Repository URL:
http://philsci-archive.pitt.edu/id/eprint/3120
Author(s):
Michael Titelbaum
conference paper description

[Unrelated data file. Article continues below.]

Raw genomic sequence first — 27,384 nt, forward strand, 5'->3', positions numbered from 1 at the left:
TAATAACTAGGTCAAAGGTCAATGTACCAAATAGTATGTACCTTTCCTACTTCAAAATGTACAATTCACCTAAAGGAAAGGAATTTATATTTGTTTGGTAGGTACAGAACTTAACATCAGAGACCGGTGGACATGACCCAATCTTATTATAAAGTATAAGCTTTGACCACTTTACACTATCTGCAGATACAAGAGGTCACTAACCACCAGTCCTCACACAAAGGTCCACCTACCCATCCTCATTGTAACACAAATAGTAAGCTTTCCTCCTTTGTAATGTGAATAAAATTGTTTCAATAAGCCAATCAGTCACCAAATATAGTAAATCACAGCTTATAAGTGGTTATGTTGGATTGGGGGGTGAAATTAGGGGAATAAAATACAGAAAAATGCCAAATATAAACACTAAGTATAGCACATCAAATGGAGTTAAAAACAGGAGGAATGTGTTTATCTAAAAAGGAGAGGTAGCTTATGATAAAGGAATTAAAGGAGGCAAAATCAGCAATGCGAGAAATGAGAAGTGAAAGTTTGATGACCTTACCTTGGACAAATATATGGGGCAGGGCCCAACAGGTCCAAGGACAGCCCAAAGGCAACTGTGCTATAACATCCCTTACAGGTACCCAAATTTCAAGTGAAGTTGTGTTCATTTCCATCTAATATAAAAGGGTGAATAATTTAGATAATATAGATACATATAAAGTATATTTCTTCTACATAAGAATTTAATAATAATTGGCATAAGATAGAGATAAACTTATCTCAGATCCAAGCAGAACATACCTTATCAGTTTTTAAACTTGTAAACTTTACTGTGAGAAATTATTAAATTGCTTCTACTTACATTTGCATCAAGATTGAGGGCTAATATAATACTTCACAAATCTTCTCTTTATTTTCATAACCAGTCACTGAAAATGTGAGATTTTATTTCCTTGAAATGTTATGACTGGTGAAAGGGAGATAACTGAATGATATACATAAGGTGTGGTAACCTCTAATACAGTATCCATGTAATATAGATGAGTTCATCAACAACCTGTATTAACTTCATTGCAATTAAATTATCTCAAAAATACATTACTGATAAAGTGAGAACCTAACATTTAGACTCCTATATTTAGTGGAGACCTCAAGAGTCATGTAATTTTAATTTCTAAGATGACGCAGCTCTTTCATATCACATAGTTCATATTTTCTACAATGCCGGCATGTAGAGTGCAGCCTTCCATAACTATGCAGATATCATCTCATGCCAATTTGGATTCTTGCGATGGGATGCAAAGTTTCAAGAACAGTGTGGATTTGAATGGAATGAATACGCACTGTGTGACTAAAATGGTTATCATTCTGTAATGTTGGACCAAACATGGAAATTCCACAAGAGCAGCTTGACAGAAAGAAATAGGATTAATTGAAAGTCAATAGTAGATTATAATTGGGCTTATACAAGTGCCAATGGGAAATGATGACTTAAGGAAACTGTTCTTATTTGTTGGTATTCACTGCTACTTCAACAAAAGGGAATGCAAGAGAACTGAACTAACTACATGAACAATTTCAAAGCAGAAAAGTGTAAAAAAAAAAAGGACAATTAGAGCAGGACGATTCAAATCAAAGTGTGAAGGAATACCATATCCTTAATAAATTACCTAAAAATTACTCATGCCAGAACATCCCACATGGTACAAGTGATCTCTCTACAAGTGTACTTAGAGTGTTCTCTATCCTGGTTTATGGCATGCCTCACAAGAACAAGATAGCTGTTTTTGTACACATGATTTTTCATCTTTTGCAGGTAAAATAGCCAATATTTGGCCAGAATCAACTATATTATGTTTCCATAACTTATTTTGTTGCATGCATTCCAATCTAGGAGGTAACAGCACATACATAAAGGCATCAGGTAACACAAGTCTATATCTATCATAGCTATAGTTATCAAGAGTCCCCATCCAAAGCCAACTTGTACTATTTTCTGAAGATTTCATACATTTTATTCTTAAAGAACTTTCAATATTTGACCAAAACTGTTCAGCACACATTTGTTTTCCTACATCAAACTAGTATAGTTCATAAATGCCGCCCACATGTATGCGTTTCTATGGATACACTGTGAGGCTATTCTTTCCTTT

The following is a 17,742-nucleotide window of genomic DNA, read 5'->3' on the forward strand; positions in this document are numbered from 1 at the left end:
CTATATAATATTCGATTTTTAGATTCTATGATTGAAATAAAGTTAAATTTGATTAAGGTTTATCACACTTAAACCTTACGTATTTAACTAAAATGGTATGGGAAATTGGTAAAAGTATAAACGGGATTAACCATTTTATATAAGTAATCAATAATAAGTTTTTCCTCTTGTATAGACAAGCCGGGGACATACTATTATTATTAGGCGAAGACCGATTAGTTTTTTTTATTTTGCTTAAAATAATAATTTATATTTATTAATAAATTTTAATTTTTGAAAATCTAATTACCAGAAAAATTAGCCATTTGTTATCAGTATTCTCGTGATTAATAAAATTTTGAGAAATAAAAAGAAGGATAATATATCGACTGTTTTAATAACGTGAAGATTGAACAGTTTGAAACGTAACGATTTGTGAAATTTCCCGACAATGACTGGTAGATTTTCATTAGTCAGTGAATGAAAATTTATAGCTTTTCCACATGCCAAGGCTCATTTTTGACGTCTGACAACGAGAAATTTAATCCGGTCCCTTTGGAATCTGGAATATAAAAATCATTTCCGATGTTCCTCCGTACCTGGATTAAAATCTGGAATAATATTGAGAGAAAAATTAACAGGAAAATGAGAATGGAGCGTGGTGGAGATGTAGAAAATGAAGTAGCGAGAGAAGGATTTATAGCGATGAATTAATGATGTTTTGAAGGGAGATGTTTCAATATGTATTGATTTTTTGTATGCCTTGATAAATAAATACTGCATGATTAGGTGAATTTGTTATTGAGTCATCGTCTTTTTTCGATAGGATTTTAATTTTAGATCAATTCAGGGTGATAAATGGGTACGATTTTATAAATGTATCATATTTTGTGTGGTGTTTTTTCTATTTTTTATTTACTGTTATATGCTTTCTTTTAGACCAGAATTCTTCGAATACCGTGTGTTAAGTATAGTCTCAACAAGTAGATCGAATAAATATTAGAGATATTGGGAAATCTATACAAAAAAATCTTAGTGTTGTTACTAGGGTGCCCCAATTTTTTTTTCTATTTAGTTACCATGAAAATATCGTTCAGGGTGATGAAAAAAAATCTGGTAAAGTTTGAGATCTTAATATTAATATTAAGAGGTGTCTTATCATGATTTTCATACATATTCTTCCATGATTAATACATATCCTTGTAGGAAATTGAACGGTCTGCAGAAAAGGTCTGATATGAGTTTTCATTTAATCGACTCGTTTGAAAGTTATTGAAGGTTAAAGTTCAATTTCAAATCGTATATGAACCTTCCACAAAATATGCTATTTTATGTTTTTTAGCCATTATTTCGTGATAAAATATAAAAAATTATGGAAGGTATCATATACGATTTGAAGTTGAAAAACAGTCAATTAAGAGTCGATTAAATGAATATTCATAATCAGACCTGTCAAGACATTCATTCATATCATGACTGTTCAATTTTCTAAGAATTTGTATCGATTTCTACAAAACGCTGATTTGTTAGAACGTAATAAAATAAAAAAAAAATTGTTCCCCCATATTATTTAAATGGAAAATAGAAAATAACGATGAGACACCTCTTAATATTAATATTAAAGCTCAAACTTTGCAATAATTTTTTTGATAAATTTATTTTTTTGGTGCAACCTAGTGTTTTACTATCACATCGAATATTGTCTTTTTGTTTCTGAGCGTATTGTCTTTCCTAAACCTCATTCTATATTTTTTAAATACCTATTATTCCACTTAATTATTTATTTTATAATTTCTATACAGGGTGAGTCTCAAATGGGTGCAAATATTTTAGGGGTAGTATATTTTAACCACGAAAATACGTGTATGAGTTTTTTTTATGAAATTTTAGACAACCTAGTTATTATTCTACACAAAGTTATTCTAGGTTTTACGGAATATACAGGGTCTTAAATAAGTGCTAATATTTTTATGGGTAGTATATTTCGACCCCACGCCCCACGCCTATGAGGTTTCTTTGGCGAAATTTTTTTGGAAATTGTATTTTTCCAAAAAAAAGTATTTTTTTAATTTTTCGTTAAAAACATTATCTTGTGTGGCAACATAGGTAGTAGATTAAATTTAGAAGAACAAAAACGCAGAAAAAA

Bayesian modeling techniques have proven remarkably successful at representing rational constraints on agents’ degrees of belief. Yet Frank Arntzenius’s “Shangri-La” example shows that these techniques fail for stories involving forgetting. This paper presents a formalized, expanded Bayesian modeling framework that generates intuitive verdicts about agents’ degrees of belief after losing information. The framework’s key result, called Generalized Conditionalization, yields applications like a version of Bas van Fraassen’s Reflection Principle for forgetting. These applications lead to questions about why agents should coordinate their doxastic states over time, and about the commitments an agent can make by assigning degrees of belief.

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